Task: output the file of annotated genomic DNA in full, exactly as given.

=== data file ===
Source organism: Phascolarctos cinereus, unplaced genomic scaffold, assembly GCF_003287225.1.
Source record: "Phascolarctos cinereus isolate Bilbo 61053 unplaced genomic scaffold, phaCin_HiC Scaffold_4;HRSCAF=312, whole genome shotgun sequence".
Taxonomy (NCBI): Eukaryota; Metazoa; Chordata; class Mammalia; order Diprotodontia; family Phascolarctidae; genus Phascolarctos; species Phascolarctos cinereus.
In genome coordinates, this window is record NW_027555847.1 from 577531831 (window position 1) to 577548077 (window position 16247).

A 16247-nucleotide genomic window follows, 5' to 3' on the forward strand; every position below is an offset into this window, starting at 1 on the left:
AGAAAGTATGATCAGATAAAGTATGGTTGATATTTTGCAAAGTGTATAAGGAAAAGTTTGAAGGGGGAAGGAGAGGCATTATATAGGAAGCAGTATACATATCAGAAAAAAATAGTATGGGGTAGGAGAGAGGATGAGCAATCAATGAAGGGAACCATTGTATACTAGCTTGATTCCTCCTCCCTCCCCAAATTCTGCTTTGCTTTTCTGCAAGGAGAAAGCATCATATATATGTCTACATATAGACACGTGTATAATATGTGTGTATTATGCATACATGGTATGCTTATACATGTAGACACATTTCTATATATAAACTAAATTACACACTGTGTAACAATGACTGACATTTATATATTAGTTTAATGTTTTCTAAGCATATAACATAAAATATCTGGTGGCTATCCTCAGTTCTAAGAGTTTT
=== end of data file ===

Source organism: Phascolarctos cinereus, unplaced genomic scaffold, assembly GCF_003287225.1.
Source record: "Phascolarctos cinereus isolate Bilbo 61053 unplaced genomic scaffold, phaCin_HiC Scaffold_4;HRSCAF=312, whole genome shotgun sequence".
Taxonomy (NCBI): Eukaryota; Metazoa; Chordata; class Mammalia; order Diprotodontia; family Phascolarctidae; genus Phascolarctos; species Phascolarctos cinereus.
In genome coordinates, this window is record NW_027555847.1 from 577531831 (window position 1) to 577548077 (window position 16247).

A 16247-nucleotide genomic window follows, 5' to 3' on the forward strand; every position below is an offset into this window, starting at 1 on the left:
AGAAAGTATGATCAGATAAAGTATGGTTGATATTTTGCAAAGTGTATAAGGAAAAGTTTGAAGGGGGAAGGAGAGGCATTATATAGGAAGCAGTATACATATCAGAAAAAAATAGTATGGGGTAGGAGAGAGGATGAGCAATCAATGAAGGGAACCATTGTATACTAGCTTGATTCCTCCTCCCTCCCCAAATTCTGCTTTGCTTTTCTGCAAGGAGAAAGCATCATATATATGTCTACATATAGACACGTGTATAATATGTGTGTATTATGCATACATGGTATGCTTATACATGTAGACACATTTCTATATATAAACTAAATTACACACTGTGTAACAATGACTGACATTTATATATTAGTTTAATGTTTTCTAAGCATATAACATAAAATATCTGGTGGCTATCCTCAGTTCTAAGAGTTTT